How to value a business
If you are thinking about selling your business or preparing your exit strategy, you may already have a price in mind that you think it is worth, but you may be unsure of how a business is valued. Owning a business requires a lot of commitment and hard work to build, nurture and grow your business to create a saleable entity. So, it is important that you take the time to really evaluate your business strengths and weaknesses and ensure you have done everything you can to maximise its value before you sell.
Business Valuation vs Market Appraisal
At SBX we provide all our vendors with a market appraisal, which is based on previous sales of similar businesses, earnings, industry and market conditions and growth potential. We can also refer you to a licenced Business Valuer if you require a formal business valuation for legal or financial reasons.
Determining the value – rules of thumb
Most business that are not hospitality or cash based will be valued using a “multiplier” of annual profit or revenue. This is usually one to two times the earnings of a business including the owners’ salaries, plus the stock at value. It may be higher if a business has a unique selling point or competitive edge.
Cash business can often be more difficult to evaluate, and weekly turnover is used along with the cost of rent and length of the lease to determine a business’s value. A trial period is usually undertaken for the new potential owners to evaluate the weekly sales amounts and confirm earning potentials.
What can impact your business value?
Strengths and Weaknesses
As the business owner you would be well across your business strengths but it is important to really address and fix any weaknesses that could limit the appeal or capacity to sell your business and address as many as possible before you are ready for sale.
Length of Ownership
Businesses that have been owned and operated with a good trading history are more appealing to potential buyers. If you have not owned your business for long, you will need to be upfront about your reasons for moving on.
The purchaser will require a new lease or transfer of your existing lease. Ideally the lease does not include major rental increases, which could reduce the profitability of the business. Ensure you have a copy of your current lease available, disclosure statement and rental invoices.
Profit and Loss Statements
Ensure you can provide profit and loss statements ideally for the last 3 years to show the overall performance of a business. The statements should support the profit stated in business listing profile.
Licensing and Registration
You will require a copy of your business name registration, any Development Applications, liquor licence, outdoor seating approval and any other relevant licenses and registrations that you require to run your business.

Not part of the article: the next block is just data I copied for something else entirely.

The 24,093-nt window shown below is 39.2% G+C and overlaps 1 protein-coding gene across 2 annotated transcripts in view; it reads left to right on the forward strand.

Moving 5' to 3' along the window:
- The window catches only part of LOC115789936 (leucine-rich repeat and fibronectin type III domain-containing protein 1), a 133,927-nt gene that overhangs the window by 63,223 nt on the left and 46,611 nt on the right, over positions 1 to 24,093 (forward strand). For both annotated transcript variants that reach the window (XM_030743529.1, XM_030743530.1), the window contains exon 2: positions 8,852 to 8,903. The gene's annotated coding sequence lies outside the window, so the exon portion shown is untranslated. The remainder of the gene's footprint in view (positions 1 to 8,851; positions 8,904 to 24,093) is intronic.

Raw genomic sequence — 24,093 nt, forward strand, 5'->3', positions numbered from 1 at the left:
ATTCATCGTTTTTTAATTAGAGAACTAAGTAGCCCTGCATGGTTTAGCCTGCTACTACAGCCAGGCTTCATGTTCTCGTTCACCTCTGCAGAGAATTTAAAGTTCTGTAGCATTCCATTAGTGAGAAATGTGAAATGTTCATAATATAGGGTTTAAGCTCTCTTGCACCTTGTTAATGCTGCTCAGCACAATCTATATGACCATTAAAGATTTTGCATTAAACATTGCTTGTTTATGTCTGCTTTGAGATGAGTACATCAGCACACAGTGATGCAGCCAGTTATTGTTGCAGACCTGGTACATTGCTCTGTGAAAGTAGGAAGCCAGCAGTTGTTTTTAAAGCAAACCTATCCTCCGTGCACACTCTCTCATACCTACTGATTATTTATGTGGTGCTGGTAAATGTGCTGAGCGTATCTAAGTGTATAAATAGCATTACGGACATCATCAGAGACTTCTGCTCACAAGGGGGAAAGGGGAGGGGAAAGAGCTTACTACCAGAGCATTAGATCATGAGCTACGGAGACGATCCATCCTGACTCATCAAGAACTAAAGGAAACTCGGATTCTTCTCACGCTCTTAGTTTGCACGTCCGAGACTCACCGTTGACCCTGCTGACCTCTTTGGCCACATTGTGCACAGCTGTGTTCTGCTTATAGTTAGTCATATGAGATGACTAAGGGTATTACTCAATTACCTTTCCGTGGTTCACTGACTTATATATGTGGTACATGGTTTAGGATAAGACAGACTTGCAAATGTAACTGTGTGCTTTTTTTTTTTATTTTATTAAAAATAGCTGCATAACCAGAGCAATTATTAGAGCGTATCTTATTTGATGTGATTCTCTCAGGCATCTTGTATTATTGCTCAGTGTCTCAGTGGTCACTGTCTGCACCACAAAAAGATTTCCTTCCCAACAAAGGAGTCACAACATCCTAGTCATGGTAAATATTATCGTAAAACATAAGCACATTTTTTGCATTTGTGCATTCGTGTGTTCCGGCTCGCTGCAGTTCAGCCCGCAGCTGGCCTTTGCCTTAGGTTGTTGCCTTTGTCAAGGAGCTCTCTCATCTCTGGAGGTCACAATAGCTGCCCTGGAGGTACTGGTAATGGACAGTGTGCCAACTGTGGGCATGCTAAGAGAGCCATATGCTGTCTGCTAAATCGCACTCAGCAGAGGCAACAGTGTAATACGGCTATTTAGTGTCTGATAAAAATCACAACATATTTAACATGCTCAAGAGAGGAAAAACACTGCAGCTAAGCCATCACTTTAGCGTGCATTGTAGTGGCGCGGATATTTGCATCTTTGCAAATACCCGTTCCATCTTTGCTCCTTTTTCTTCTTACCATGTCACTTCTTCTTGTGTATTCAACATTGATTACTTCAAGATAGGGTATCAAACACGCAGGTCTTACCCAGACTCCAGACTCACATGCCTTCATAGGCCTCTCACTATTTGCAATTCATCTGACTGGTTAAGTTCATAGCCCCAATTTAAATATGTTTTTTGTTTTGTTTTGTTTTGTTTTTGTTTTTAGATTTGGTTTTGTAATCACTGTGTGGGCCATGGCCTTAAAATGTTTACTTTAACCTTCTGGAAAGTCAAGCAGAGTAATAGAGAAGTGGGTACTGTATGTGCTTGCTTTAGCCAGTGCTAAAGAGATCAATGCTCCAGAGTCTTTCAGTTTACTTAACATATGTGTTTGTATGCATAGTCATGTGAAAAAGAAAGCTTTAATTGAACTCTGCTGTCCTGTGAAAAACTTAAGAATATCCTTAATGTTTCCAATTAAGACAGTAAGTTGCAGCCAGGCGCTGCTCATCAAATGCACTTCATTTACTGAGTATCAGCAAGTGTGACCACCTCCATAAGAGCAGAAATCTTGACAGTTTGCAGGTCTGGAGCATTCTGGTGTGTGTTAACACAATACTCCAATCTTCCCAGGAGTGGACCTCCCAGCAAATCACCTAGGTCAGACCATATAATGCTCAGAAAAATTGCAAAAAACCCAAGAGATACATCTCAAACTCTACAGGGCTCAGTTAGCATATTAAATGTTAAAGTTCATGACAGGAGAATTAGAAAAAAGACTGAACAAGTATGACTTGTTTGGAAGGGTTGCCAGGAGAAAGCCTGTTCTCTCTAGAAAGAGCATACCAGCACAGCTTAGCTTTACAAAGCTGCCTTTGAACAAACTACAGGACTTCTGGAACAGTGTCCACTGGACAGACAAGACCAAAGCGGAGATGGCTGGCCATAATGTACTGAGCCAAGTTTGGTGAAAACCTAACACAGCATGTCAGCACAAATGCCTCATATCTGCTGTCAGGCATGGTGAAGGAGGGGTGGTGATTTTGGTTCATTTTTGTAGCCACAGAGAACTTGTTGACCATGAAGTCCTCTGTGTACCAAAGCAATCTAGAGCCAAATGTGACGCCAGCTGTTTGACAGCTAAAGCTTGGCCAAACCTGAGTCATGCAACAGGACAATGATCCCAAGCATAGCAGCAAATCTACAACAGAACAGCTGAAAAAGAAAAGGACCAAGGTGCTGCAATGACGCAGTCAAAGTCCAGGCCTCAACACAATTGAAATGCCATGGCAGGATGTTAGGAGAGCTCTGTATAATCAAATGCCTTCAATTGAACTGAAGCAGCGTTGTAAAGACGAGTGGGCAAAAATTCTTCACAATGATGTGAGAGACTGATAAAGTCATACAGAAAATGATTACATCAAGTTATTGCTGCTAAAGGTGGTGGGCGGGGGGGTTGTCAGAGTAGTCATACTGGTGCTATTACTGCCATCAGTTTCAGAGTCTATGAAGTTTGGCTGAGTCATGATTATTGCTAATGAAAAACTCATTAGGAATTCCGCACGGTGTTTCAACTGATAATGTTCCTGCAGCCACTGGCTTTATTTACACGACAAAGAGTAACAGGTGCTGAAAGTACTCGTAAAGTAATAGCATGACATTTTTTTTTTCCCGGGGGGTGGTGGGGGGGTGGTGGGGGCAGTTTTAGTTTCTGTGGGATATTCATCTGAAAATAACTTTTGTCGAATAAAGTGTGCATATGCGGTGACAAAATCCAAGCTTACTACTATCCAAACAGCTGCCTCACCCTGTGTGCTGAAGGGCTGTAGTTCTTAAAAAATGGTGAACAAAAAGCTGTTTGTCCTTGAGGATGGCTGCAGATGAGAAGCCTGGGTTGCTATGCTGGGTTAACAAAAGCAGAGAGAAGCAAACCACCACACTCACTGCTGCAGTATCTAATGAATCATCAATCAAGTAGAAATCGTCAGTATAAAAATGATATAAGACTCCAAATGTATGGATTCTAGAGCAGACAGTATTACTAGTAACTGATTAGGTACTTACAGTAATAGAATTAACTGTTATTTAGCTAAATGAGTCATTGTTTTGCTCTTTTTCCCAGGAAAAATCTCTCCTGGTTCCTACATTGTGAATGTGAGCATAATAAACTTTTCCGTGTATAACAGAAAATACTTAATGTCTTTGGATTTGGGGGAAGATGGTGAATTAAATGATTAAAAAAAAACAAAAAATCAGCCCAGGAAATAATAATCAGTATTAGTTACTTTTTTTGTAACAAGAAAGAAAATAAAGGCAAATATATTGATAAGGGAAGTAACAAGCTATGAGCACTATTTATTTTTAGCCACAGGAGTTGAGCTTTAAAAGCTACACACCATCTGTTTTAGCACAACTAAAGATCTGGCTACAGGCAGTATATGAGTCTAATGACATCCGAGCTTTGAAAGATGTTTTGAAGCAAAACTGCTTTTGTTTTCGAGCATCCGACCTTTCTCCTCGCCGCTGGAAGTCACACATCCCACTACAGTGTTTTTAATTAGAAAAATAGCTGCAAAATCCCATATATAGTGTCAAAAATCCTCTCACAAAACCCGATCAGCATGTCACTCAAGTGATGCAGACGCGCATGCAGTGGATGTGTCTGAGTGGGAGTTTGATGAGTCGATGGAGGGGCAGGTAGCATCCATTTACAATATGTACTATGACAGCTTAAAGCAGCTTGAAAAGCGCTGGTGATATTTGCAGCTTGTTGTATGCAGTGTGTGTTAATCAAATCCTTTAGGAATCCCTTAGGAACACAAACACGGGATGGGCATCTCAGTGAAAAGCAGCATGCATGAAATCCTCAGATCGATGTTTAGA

You need a full list of all equipment used by the business. If any are leased, you must either pay out the lease by settlement or declare the item, lease current balance, monthly payments, expiry date and whether the lease is transferrable. You will also need to catalogue all of your intellectual property, website domain registrations, social media accounts, brand names, etc for handover to the buyer. These are included in the “equipment” used to operate the business.
Keep stock volumes at reasonable levels. Large stock volumes also add to the total cost of a business for a potential buyer.
Ensure you have all your employee records up to date with start dates and leave and have paid all your staff entitlements to date.
Ensure you have all your intellectual property organised for easy handover and transfer, website domain registrations, social media accounts, branding.
Supplier and Customer Agreements
Consider all your supplier and customer contracts; are these all up to date, signed and documented? Forward orders and regular customer agreements contribute to the value of a business.
Goodwill is the value assigned to non-physical assets such has highly valued staff, brand appeal, customer lists, business operational procedures, social media followers, etc. These should all be considered when valuing your business.
Future Growth Potential
Have a clear understanding of what the growth potential is with the business and what a new potential owner could to do further grow and improve the business potential.
Avoid an unrealistic selling price
The number one thing that inhibits a business sale is vendors who are asking too much, some people feel if they intentionally overprice a business this will leave some negotiation room, however it can be a real barrier to find a true buyer and put many people off enquiring. Be guided by an experienced business broker who will find you the right buyer for the best price.